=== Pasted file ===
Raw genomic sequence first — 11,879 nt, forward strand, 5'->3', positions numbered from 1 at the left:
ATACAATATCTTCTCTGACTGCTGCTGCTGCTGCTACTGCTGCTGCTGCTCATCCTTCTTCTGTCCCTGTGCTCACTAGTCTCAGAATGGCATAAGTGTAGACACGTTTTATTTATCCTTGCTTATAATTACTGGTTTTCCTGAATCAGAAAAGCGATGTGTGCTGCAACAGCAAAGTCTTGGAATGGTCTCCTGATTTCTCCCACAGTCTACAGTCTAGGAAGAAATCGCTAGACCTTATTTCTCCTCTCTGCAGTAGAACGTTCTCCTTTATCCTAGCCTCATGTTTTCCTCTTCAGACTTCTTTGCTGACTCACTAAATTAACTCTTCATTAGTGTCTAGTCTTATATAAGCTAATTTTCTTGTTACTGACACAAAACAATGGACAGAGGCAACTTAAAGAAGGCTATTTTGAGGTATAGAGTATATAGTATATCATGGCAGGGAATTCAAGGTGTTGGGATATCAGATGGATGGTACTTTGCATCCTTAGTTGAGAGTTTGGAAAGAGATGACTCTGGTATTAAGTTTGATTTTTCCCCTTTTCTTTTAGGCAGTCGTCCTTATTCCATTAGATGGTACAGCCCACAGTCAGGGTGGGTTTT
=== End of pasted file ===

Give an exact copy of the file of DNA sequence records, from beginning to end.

Raw genomic sequence first — 11,879 nt, forward strand, 5'->3', positions numbered from 1 at the left:
ATACAATATCTTCTCTGACTGCTGCTGCTGCTGCTACTGCTGCTGCTGCTCATCCTTCTTCTGTCCCTGTGCTCACTAGTCTCAGAATGGCATAAGTGTAGACACGTTTTATTTATCCTTGCTTATAATTACTGGTTTTCCTGAATCAGAAAAGCGATGTGTGCTGCAACAGCAAAGTCTTGGAATGGTCTCCTGATTTCTCCCACAGTCTACAGTCTAGGAAGAAATCGCTAGACCTTATTTCTCCTCTCTGCAGTAGAACGTTCTCCTTTATCCTAGCCTCATGTTTTCCTCTTCAGACTTCTTTGCTGACTCACTAAATTAACTCTTCATTAGTGTCTAGTCTTATATAAGCTAATTTTCTTGTTACTGACACAAAACAATGGACAGAGGCAACTTAAAGAAGGCTATTTTGAGGTATAGAGTATATAGTATATCATGGCAGGGAATTCAAGGTGTTGGGATATCAGATGGATGGTACTTTGCATCCTTAGTTGAGAGTTTGGAAAGAGATGACTCTGGTATTAAGTTTGATTTTTCCCCTTTTCTTTTAGGCAGTCGTCCTTATTCCATTAGATGGTACAGCCCACAGTCAGGGTGGGTTTT